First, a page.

I talked earlier about the good and bad in people, and turning the other cheek. Several of the students have been faced with just that. One of the girls, B, was sitting on the patio of her dorm and a young man came and attempted to steal her laptop. She screamed and tackled him (because she’s a gangster like that), and when he continued to run away, ten guys from her dorm chased after him and retrieved the laptop. Another girl, Kia, was walking to school in the morning darkness and she was mugged; her ipod and cell phone were taken and she was punched in the face and side, but I think emotionally it's the worst. She has the painful choice of how to react, to stay or go. And, in staying or going, she has the more difficult choice of how to respond, how to understand her story.
But hold on a minute. Listen to another story, one that will really worry my brother. I decided to walk home early last night so I would have time to stand and chat with some of the children along the way. I was walking the same pace as a woman when I turned onto another road. I almost didn’t bother to smile, because I can’t deny sometimes I’m afraid, and not just of not being returned a smile now. But I did smile, and she smiled back, and we began talking. I learned about how she’s a geography teacher that volunteers Wednesdays at the Mukono health clinic and that she chose to walk home to get exercise. I shared about my family and my classes, and I asked her more questions. She was new to Mukono and still building her home with her husband and children. She invited me to come and see. She pointed up the road to where it was, and I made the choice to walk with her.
We walked up the dirt road that was muddy and slippery from the rain, up the winding hill and past the school and the water tanks. We talked about her children and how different they are from one another. Finally, we reached a turn in the road where I could see the whole town of Mukono. I’ve been down in the streets, so I knew the busy, annoyed, angry sounds of traffic and tempers. I knew I would see huge, elaborate hotels on one side of the road and a makeshift market just down and off the road on the other side. But I also knew I would see people trying to live and love like myself. And from my view on the hill I could see all of it, but I could also see none of it. It was beautiful, but it was far away.
The next turn took us to her home, which she kept apologizing for. Funny thing is, it was beautiful. I know poverty and wealth can live side by side, but still it’s always a surprise. There’s wall enclosures surrounding huge homes that their owners drive into and drive out of everyday, and there’s wooden shacks whose front yard is one of the main roads. Anyways, by this point Imelda and I were having a lovely time, and we took tea together and talked and I met her son and looked at pictures of her sleeping daughter. Still, I had to leave for home, but she told me to come back anytime, and she told me to have my family come to Uganda and stay with them, and she told me this was my second home.
I still don’t know Imelda’s last name.
Maybe that’s just me being naive and talking with strangers. But maybe that’s strangers turning out to always having some strange and some familiar in them, if you look for it. Walking home, the fear still came back a bit, the nerves. I walked faster, skipped and hopped in my skirt when no one else was on the road. I didn't want to be out when it was dark. But when I got to the house where I have made particular good friends with some of the children (Annet, Margaret, Violet!), I stopped. I stopped and talked and sign-talked and knew the sun was getting further gone. And I wasn't okay with it, but I wasn't okay with leaving, either. They know me as the mzungu named Sarah who asks them their names and shakes their hands and who moves her hand over her face to smile or frown. I don't want them to know me as the mzungu who's in too much of a hurry and too afraid to stop and smile and ask their names and give them mine. Africa makes me slow down, even when I’m scared.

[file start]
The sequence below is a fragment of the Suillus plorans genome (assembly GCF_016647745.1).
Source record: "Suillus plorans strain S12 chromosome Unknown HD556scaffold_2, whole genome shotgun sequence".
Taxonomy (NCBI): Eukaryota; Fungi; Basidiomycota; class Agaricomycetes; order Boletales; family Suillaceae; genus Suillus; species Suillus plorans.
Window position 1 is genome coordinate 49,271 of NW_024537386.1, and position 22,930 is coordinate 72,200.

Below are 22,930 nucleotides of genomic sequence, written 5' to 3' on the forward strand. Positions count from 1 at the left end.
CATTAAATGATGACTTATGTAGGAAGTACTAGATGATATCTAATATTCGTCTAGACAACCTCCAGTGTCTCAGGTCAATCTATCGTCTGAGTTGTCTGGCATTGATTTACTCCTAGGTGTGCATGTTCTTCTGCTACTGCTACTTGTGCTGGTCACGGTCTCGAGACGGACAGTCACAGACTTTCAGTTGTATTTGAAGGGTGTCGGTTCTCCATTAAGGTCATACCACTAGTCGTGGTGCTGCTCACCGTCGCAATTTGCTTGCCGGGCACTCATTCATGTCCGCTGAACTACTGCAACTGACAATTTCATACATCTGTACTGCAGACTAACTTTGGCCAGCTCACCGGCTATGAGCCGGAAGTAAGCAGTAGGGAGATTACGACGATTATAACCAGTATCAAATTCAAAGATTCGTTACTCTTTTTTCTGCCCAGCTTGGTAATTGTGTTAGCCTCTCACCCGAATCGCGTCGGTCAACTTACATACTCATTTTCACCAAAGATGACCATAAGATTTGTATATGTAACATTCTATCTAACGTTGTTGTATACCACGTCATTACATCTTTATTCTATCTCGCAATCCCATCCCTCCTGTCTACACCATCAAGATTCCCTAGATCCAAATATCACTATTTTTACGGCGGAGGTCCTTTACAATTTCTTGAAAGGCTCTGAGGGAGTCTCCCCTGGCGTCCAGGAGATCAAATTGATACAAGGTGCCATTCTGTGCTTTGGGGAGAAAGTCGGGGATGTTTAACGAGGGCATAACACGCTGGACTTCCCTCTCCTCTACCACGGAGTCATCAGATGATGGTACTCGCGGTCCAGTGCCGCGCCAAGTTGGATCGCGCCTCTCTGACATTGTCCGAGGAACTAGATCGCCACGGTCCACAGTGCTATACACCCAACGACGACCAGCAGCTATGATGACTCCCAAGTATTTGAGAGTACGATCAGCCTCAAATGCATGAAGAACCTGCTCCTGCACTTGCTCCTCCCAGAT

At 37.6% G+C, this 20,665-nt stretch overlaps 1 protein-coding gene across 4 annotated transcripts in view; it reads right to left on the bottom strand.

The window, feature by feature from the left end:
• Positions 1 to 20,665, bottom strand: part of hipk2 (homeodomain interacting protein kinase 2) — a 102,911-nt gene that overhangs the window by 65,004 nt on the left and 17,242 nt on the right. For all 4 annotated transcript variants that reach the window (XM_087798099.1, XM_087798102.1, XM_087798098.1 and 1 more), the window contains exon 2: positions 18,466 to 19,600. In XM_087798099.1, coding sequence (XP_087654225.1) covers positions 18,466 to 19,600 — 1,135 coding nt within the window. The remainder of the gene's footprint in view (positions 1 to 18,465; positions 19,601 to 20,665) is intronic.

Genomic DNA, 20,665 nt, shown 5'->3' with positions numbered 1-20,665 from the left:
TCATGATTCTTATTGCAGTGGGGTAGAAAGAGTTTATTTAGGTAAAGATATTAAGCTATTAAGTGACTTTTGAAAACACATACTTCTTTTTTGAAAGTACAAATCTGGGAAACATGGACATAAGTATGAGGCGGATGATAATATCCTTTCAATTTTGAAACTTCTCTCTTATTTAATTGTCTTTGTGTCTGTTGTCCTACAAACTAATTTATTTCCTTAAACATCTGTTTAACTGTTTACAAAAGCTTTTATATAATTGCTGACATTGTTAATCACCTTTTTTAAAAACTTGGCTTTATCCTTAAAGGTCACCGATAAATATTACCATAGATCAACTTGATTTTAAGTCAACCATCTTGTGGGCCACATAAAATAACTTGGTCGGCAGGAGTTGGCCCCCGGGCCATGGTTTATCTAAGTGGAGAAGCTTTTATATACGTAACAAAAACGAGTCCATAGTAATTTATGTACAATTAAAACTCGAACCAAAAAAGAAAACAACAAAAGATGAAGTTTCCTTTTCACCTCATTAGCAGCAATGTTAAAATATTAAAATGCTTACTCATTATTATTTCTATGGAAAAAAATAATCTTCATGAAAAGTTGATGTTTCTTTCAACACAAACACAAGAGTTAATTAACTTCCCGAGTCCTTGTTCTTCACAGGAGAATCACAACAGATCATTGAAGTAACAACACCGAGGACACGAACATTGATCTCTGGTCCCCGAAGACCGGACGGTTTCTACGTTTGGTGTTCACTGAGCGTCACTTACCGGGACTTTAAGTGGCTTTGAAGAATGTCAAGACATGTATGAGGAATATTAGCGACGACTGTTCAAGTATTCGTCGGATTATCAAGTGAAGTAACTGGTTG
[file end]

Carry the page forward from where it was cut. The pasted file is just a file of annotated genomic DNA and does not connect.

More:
These stories aren’t meant to cancel out the first one. B still had a boy nearly steal her laptop. And Kia still was attacked and robbed. But these stories ARE meant to balance the first ones. I can’t not tell you bad stories of people stealing and hurting others. But I can tell you that while some boys have that story, some boys have the story of running after those first boys and retrieving what is stolen and trying to heal what is hurt. And many of the young men here have the story of being so saddened and sorry and ashamed that some of their Ugandan peers hurt Kia. Kia has both a Ugandan mother and father and an American mother and father who are concerned for her and want her safety. And, somewhere, there is a young man who failed to steal from a white girl because her black brothers heard her cry. And, somewhere, there are young men who suceeded in stealing and hurting a white girl. But just a couple of minutes ago that same white girl was praying for him, that he might read that white girl's journal about her experiences in Africa and with God. And here in Uganda there's still a rather silly and out of place group of forty mzungu American students, ranging from future missionaries to politicians to teachers and to who really knows, trying to figure Africa out, to hear the stories of Africa and their Ugandan peers, and to find their own stories in that. We're still hear; we're still listening, and we're still searching.